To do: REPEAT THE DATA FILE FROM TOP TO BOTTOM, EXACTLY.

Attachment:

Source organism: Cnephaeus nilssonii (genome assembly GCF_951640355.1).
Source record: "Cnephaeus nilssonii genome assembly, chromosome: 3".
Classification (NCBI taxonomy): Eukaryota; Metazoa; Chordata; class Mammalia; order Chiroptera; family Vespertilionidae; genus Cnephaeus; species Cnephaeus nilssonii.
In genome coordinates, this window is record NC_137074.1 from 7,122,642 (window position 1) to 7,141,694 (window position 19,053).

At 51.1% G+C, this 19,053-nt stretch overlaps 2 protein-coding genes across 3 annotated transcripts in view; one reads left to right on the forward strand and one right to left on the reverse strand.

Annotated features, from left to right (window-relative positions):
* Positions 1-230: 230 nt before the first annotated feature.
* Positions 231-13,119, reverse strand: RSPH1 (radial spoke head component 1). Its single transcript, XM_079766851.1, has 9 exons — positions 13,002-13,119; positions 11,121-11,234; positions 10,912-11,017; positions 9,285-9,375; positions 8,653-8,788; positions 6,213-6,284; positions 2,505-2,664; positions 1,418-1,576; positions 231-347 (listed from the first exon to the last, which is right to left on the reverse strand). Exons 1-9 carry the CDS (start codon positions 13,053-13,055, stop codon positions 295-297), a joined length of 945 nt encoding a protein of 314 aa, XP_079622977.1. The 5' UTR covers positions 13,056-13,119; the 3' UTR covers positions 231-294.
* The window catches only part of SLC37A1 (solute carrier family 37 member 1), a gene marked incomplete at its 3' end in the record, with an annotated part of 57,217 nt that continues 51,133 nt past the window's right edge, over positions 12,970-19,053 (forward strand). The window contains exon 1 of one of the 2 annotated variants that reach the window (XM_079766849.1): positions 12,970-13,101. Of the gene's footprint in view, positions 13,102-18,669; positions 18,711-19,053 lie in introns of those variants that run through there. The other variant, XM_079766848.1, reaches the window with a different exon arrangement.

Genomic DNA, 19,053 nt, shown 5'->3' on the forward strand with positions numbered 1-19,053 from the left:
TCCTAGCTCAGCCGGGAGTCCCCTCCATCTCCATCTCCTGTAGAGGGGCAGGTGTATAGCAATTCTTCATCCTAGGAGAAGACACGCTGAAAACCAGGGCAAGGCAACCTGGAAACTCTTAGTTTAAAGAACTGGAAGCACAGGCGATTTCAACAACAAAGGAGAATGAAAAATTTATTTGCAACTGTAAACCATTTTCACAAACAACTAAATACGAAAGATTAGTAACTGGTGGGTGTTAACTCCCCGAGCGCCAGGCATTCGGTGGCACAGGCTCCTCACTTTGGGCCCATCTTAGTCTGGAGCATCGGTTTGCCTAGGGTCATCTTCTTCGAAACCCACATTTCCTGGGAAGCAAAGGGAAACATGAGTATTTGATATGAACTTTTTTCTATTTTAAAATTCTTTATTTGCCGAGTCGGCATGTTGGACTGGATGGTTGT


Source organism: Cnephaeus nilssonii (genome assembly GCF_951640355.1).
Source record: "Cnephaeus nilssonii genome assembly, chromosome: 3".
Classification (NCBI taxonomy): Eukaryota; Metazoa; Chordata; class Mammalia; order Chiroptera; family Vespertilionidae; genus Cnephaeus; species Cnephaeus nilssonii.
In genome coordinates, this window is record NC_137074.1 from 7,122,642 (window position 1) to 7,141,694 (window position 19,053).

At 51.1% G+C, this 19,053-nt stretch overlaps 2 protein-coding genes across 3 annotated transcripts in view; one reads left to right on the forward strand and one right to left on the reverse strand.

Annotated features, from left to right (window-relative positions):
* Positions 1-230: 230 nt before the first annotated feature.
* Positions 231-13,119, reverse strand: RSPH1 (radial spoke head component 1). Its single transcript, XM_079766851.1, has 9 exons — positions 13,002-13,119; positions 11,121-11,234; positions 10,912-11,017; positions 9,285-9,375; positions 8,653-8,788; positions 6,213-6,284; positions 2,505-2,664; positions 1,418-1,576; positions 231-347 (listed from the first exon to the last, which is right to left on the reverse strand). Exons 1-9 carry the CDS (start codon positions 13,053-13,055, stop codon positions 295-297), a joined length of 945 nt encoding a protein of 314 aa, XP_079622977.1. The 5' UTR covers positions 13,056-13,119; the 3' UTR covers positions 231-294.
* The window catches only part of SLC37A1 (solute carrier family 37 member 1), a gene marked incomplete at its 3' end in the record, with an annotated part of 57,217 nt that continues 51,133 nt past the window's right edge, over positions 12,970-19,053 (forward strand). The window contains exon 1 of one of the 2 annotated variants that reach the window (XM_079766849.1): positions 12,970-13,101. Of the gene's footprint in view, positions 13,102-18,669; positions 18,711-19,053 lie in introns of those variants that run through there. The other variant, XM_079766848.1, reaches the window with a different exon arrangement.

Genomic DNA, 19,053 nt, shown 5'->3' on the forward strand with positions numbered 1-19,053 from the left:
TCCTAGCTCAGCCGGGAGTCCCCTCCATCTCCATCTCCTGTAGAGGGGCAGGTGTATAGCAATTCTTCATCCTAGGAGAAGACACGCTGAAAACCAGGGCAAGGCAACCTGGAAACTCTTAGTTTAAAGAACTGGAAGCACAGGCGATTTCAACAACAAAGGAGAATGAAAAATTTATTTGCAACTGTAAACCATTTTCACAAACAACTAAATACGAAAGATTAGTAACTGGTGGGTGTTAACTCCCCGAGCGCCAGGCATTCGGTGGCACAGGCTCCTCACTTTGGGCCCATCTTAGTCTGGAGCATCGGTTTGCCTAGGGTCATCTTCTTCGAAACCCACATTTCCTGGGAAGCAAAGGGAAACATGAGTATTTGATATGAACTTTTTTCTATTTTAAAATTCTTTATTTGCCGAGTCGGCATGTTGGACTGGATGGTTGT